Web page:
Cartoonist Keith Knight explores issues of race and privilege

Andy Downing, Columbus Alive

Coming up in the Massachusetts education system, it was rare for Keith Knight to receive any course instruction from a teacher of color. Indeed, save for a high school substitute, who, oddly enough, was an aspiring artist - "Seeing someone who looked like me drawing … made me say, 'I can do that,'" Knight said - the cartoonist didn't take a class from a black teacher until he enrolled in an American literature course during his junior year in college at Salem State University.

"My teacher, who was black, assigned James Baldwin, Richard Wright, Maya Angelou - all black writers - for people to read," said Knight, who currently makes his home in Chapel Hill, North Carolina. "Someone brought up the idea, 'Why are you giving us all black writers?' And [the teacher] said, 'I'm giving you allAmerican writers.'

"When he said that, that's what made me want to change my work: Knowing he was working within the system, but he was an activist."

For more than 20 years, Knight, 50, has similarly operated as an activist within, embracing cartooning as a means of confronting big ideas of race, identity, cultural appropriation, police misconduct and more in strips like the Knight Life, the K Chroniclesand(th)ink. Beginning in 2014, he started traveling to universities with "They Shoot Black People, Don't They?," a retrospective slide show comprised of comics, storytelling and statistics, which the cartoonist will present as part of Cartoon Crossroads Columbus on Saturday, Oct. 15.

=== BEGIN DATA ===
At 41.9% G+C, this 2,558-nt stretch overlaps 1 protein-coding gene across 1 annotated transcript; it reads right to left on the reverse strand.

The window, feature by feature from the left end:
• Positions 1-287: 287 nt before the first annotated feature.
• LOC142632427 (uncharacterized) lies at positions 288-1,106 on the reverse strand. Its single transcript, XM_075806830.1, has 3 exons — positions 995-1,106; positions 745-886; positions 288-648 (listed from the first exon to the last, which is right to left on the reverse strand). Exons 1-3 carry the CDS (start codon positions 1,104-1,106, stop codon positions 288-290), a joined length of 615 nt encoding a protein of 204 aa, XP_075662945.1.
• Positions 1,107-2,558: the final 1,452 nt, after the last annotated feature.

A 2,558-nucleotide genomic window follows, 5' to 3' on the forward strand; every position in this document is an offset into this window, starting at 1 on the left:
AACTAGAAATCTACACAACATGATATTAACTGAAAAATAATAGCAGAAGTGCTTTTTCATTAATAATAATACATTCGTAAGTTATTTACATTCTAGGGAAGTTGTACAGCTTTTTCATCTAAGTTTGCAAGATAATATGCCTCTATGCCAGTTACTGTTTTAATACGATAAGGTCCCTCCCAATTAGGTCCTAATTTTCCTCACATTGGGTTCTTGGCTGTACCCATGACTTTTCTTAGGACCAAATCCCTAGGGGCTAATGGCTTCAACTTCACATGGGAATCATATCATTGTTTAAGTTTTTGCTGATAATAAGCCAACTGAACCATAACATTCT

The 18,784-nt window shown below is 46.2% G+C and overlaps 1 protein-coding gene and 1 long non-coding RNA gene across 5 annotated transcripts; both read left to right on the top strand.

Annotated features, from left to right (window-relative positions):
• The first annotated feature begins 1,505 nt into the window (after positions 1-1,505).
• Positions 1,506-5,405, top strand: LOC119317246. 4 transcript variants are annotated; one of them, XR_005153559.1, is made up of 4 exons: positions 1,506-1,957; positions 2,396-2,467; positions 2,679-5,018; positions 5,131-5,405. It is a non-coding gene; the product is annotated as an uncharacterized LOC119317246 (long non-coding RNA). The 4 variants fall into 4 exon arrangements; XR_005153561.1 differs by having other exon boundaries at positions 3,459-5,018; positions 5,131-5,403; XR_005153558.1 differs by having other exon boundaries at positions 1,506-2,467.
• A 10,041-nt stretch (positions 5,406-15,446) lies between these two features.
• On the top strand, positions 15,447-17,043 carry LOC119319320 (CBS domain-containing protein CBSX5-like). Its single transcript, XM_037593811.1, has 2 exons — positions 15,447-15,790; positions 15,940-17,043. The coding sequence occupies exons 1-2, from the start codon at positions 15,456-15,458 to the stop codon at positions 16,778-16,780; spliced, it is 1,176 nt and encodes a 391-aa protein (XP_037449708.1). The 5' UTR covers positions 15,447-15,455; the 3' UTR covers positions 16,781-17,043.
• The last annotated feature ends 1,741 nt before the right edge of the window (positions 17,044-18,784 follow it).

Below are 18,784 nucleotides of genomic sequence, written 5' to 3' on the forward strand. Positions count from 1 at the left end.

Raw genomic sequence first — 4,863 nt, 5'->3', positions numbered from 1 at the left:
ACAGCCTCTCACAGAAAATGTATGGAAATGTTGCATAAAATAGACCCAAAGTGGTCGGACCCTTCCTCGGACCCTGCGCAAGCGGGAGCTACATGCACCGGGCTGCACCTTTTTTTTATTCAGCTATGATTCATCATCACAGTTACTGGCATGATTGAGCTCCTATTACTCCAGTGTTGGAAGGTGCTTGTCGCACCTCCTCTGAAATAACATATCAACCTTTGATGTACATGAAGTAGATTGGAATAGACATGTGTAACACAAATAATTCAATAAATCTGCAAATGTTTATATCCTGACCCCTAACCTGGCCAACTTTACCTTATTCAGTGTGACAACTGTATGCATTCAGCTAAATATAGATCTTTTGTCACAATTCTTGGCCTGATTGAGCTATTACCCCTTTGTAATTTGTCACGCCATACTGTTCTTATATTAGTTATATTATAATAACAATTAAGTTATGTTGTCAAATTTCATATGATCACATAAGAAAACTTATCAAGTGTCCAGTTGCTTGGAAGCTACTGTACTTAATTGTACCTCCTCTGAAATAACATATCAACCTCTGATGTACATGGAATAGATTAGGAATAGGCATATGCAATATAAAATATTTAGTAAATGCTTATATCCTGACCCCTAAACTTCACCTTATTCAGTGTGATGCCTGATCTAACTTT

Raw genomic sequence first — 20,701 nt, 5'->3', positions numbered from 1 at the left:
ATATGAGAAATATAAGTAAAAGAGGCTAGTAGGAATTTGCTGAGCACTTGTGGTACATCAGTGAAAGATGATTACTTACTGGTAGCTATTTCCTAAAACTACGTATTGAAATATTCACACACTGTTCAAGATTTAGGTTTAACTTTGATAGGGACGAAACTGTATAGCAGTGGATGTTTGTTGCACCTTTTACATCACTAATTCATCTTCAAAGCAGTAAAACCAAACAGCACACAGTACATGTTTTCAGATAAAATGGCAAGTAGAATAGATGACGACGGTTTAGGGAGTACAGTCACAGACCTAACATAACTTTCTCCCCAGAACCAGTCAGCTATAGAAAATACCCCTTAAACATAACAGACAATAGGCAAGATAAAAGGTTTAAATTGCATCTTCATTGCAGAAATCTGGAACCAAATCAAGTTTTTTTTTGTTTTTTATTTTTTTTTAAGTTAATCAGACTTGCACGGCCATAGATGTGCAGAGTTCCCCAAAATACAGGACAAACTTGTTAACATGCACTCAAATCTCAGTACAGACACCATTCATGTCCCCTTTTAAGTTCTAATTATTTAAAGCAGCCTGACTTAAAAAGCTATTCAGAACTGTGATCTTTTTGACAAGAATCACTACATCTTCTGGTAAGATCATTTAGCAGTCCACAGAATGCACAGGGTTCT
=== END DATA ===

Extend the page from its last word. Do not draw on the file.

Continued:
"The best cartoons can take complex issues and sort of simplify them," Knight said. "Not to present them and to say, 'This is a simple issue,' but to get people to understand an argument in a simple way."

Witness a recent K Chronicles strip titled "Sausage," which, over the course of six panels, traces the modern police treatment of black citizens, which has been more heavily scrutinized in recent times, back to the practice of slavery on pre-Civil War plantations.

Knight first started documenting his personal experiences in his comics because he didn't see anyone he identified with represented in the form. "When I look at editorial cartoons, I never see the average Joe as a person of color," he said.

As a result, Knight's work naturally took on more politically and socially charged tones, exploring issues of police misconduct beginning as far back as the early '90s, when white LAPD officers were videotaped beating a black Rodney King. In more recent years, Knight has explored the police shooting death of black teenager Michael Brown and delved into the ongoing national anthem protests started by San Francisco 49ers quarterback Colin Kaepernick, which are centered on police treatment of black citizens.

"Now it's gotten to a point where I can trace the history of [unequal police treatment] and say this is a continued result of America's inability to address its biggest problem, which is race and how this country was built," Knight said. "I no longer have to convince white people it exists. For years, even my most open-minded white friends would be like, 'Nahhh.' But now it's being recorded. And for every one that gets recorded, there are hundreds of incidents that don't get recorded. You can't ignore or deny it anymore."

Though Knight has grown more comfortable leading candid discussions about race with groups of strangers, he's still finding ways to broach the subject with his two children, who are 3 and 8.

"I'm trying to figure out a way of saying, 'White people weren't really that nice for a very long time,' which is a tough thing," he said. "It's a hard thing to explain, but it's super important for everyone to understand the history of the country."

"They Shoot Black People, Don't They?"

Columbus Metropolitan Library (auditorium)

4 p.m. Saturday, Oct. 15

96 S. Grant Ave., Downtown